African peasants highlight struggles at global meeting | Sunday Observer

African peasants highlight struggles at global meeting

Peasants across Africa are intensifying their struggles against land grabs and other harmful policies that promote industrial agriculture. At a recent international conference organised by the world’s largest peasant movement, Via Campesina, African peasants had opportunities to share their experiences of struggle and to learn.

“It is amazing to see how linked our struggles are,” said Nicolette Cupido from the Agrarian Reform for Food Sovereignty Campaign (FSC) in South Africa, with a countenance showing enthusiasm and eagerness.

There are two main reasons for her excitement. It was the first time she had attended a global conference of peasants’ movements, held in July in Derio, in the outskirts of Bilbao, Basque Country.

Her movement was among the new organisations accepted into membership of Via Campesina, the international movement that unites groups across the world to fight for farmers’ rights, sustainable agriculture and food sovereignty.

A community organiser and FSC member, Cupido is involved in food production in South Africa. She grows a variety of vegetables to help contribute to building food sovereignty (the capacity for peoples to control their own food supply).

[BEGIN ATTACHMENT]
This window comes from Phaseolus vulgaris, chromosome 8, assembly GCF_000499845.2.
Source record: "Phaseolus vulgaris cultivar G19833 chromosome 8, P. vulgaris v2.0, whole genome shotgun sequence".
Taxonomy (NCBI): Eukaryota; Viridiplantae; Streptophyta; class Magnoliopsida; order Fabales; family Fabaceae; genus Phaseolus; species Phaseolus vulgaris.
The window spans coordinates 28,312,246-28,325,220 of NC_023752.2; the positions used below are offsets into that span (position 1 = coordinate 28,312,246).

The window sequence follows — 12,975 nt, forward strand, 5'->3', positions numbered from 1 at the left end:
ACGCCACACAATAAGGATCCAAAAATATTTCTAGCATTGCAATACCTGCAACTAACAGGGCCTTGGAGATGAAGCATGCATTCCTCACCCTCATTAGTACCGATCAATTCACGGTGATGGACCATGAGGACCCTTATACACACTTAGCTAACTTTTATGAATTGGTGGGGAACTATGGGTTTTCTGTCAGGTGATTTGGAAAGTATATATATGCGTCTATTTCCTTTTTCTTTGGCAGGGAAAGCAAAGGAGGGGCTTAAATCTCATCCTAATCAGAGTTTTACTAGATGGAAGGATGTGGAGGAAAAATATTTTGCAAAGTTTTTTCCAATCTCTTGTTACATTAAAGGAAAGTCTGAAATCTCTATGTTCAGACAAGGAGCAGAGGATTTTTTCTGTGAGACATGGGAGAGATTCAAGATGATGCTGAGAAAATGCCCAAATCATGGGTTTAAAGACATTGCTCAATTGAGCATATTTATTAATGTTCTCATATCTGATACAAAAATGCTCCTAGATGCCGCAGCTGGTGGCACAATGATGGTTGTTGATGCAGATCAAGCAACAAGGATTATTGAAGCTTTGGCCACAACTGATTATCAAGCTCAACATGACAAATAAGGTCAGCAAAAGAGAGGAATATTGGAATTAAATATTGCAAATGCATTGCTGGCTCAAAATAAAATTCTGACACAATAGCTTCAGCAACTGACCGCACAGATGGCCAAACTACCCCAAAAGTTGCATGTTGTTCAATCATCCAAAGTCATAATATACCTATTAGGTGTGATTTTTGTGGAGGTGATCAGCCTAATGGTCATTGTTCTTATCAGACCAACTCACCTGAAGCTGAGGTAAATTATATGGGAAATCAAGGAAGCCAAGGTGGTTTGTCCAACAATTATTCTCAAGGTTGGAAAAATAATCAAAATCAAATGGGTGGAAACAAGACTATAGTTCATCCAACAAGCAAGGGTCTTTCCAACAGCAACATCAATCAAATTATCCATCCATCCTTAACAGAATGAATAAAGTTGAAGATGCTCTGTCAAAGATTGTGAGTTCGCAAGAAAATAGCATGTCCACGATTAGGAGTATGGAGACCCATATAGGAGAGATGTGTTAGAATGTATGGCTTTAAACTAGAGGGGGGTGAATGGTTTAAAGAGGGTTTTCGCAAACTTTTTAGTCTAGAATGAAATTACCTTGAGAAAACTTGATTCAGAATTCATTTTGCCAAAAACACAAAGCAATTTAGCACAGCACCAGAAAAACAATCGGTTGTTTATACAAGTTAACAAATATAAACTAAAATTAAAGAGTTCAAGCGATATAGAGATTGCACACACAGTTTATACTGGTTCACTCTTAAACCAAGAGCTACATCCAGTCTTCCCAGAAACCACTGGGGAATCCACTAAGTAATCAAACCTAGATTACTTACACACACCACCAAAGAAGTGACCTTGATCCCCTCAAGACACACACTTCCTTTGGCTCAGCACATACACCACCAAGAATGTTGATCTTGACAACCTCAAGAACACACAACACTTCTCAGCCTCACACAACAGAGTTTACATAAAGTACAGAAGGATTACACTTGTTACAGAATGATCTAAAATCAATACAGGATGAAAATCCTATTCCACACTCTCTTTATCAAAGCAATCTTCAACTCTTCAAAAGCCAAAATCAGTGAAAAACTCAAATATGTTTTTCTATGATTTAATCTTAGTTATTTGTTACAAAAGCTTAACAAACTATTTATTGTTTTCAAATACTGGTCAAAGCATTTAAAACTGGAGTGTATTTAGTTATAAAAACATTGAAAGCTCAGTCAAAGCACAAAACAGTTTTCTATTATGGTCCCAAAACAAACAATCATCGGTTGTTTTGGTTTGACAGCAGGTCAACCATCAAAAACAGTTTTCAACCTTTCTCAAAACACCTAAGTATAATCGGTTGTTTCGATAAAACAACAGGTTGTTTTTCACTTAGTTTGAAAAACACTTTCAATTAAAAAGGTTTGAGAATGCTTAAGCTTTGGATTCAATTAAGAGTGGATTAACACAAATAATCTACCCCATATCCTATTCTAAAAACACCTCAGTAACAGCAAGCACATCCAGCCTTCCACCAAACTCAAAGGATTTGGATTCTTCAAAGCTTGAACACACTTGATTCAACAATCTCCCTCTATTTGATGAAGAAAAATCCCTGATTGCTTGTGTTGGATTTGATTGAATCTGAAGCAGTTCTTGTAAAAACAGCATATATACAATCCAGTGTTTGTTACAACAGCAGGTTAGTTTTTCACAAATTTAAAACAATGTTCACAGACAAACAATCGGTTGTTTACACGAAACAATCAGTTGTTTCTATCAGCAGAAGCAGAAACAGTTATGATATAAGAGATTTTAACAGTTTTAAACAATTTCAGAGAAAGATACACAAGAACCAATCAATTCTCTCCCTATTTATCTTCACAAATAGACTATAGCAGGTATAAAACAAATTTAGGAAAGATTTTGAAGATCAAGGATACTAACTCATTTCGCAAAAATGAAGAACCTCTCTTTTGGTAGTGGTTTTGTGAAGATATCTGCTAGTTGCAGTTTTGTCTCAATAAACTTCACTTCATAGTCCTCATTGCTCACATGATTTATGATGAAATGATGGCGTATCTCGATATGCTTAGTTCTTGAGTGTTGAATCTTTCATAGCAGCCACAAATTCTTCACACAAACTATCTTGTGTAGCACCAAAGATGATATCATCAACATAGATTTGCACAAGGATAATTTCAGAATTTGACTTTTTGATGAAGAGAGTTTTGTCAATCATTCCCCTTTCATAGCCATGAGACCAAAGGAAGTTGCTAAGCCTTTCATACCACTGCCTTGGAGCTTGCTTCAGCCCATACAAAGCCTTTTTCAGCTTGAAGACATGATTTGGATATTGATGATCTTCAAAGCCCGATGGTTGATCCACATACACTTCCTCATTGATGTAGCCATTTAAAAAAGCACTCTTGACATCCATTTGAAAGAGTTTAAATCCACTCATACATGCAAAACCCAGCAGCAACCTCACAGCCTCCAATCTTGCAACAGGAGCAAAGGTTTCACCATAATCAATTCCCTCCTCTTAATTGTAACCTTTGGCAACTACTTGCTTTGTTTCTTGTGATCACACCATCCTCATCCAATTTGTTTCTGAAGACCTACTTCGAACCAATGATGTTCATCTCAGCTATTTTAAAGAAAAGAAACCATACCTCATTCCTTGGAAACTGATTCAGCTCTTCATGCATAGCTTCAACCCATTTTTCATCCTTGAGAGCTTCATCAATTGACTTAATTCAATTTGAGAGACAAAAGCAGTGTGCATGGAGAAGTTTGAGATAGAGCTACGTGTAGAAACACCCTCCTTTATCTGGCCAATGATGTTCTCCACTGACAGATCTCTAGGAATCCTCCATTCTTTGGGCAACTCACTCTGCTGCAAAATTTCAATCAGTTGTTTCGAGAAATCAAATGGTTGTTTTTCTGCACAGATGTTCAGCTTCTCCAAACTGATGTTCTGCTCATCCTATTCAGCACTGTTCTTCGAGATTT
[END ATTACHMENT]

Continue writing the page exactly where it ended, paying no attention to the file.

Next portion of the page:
Along with Cupido, about 20 other African peasants representing movements from Mozambique, Zimbabwe, Niger, Mali, Senegal and Ghana attended the conference.

The conference took place at a time when Africa is undergoing a harsh moment, as indicated by Ibrahima Coulibaly from the National Coordination of Peasant Organisations (CNOP) in Mali. Almost everywhere in Africa, the elite and corporations are working to capture and control people’s basic means of production, such as land, mineral resources, seeds and water. These resources are increasingly being privatised due to the myriad of investment agreements and policies driven by new institutional approaches imposed on the continent by Western powers and institutions such as the International Monetary Fund and the World Bank.

“Democracy is under attack”, said Coulibaly. “Repression of protests and murder of political leaders is escalating, but we have to continue to build alternatives.”

Elizabeth Mpofu, from the Zimbabwe Smallholder Farmers Forum, is a small-scale farmer who had access to land after she took part in the radical land occupations that resulted in the fasttrack land reform in the early 2000s. According to her, building alternatives is to take direct action.

“I was a landless woman,” she said. “Through our courage and determination we stood up and took action. Now I have land and I do agroecology farming.”

Relations between the state, corporate power and the peasantry have always been exploitative. This characterises the agrarian question in Africa. As some academics have argued, these relations have been coercive.

- Third World Network Features.